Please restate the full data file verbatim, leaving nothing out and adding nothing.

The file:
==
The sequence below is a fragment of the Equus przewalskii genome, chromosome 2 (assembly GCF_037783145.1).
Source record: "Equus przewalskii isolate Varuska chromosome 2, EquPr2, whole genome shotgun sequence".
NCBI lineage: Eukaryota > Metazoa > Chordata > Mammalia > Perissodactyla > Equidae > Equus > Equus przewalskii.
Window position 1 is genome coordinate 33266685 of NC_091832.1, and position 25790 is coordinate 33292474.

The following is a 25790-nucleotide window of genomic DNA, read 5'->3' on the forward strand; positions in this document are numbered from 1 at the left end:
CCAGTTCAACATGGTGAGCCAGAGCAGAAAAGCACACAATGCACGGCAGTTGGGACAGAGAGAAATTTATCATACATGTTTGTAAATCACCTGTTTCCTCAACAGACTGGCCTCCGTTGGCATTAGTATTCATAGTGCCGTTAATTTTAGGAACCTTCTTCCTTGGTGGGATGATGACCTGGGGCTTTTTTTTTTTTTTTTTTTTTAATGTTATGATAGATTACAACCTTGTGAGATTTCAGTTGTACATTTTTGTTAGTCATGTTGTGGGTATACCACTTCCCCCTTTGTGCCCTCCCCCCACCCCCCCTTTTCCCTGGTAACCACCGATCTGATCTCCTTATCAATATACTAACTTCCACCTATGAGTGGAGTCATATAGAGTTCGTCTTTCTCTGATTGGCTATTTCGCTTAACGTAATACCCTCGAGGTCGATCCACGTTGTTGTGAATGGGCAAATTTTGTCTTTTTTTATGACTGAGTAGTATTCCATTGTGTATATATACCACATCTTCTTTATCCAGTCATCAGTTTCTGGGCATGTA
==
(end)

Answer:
The sequence below is a fragment of the Equus przewalskii genome, chromosome 2 (assembly GCF_037783145.1).
Source record: "Equus przewalskii isolate Varuska chromosome 2, EquPr2, whole genome shotgun sequence".
NCBI lineage: Eukaryota > Metazoa > Chordata > Mammalia > Perissodactyla > Equidae > Equus > Equus przewalskii.
Window position 1 is genome coordinate 33266685 of NC_091832.1, and position 25790 is coordinate 33292474.

The following is a 25790-nucleotide window of genomic DNA, read 5'->3' on the forward strand; positions in this document are numbered from 1 at the left end:
CCAGTTCAACATGGTGAGCCAGAGCAGAAAAGCACACAATGCACGGCAGTTGGGACAGAGAGAAATTTATCATACATGTTTGTAAATCACCTGTTTCCTCAACAGACTGGCCTCCGTTGGCATTAGTATTCATAGTGCCGTTAATTTTAGGAACCTTCTTCCTTGGTGGGATGATGACCTGGGGCTTTTTTTTTTTTTTTTTTTTTAATGTTATGATAGATTACAACCTTGTGAGATTTCAGTTGTACATTTTTGTTAGTCATGTTGTGGGTATACCACTTCCCCCTTTGTGCCCTCCCCCCACCCCCCCTTTTCCCTGGTAACCACCGATCTGATCTCCTTATCAATATACTAACTTCCACCTATGAGTGGAGTCATATAGAGTTCGTCTTTCTCTGATTGGCTATTTCGCTTAACGTAATACCCTCGAGGTCGATCCACGTTGTTGTGAATGGGCAAATTTTGTCTTTTTTTATGACTGAGTAGTATTCCATTGTGTATATATACCACATCTTCTTTATCCAGTCATCAGTTTCTGGGCATGTA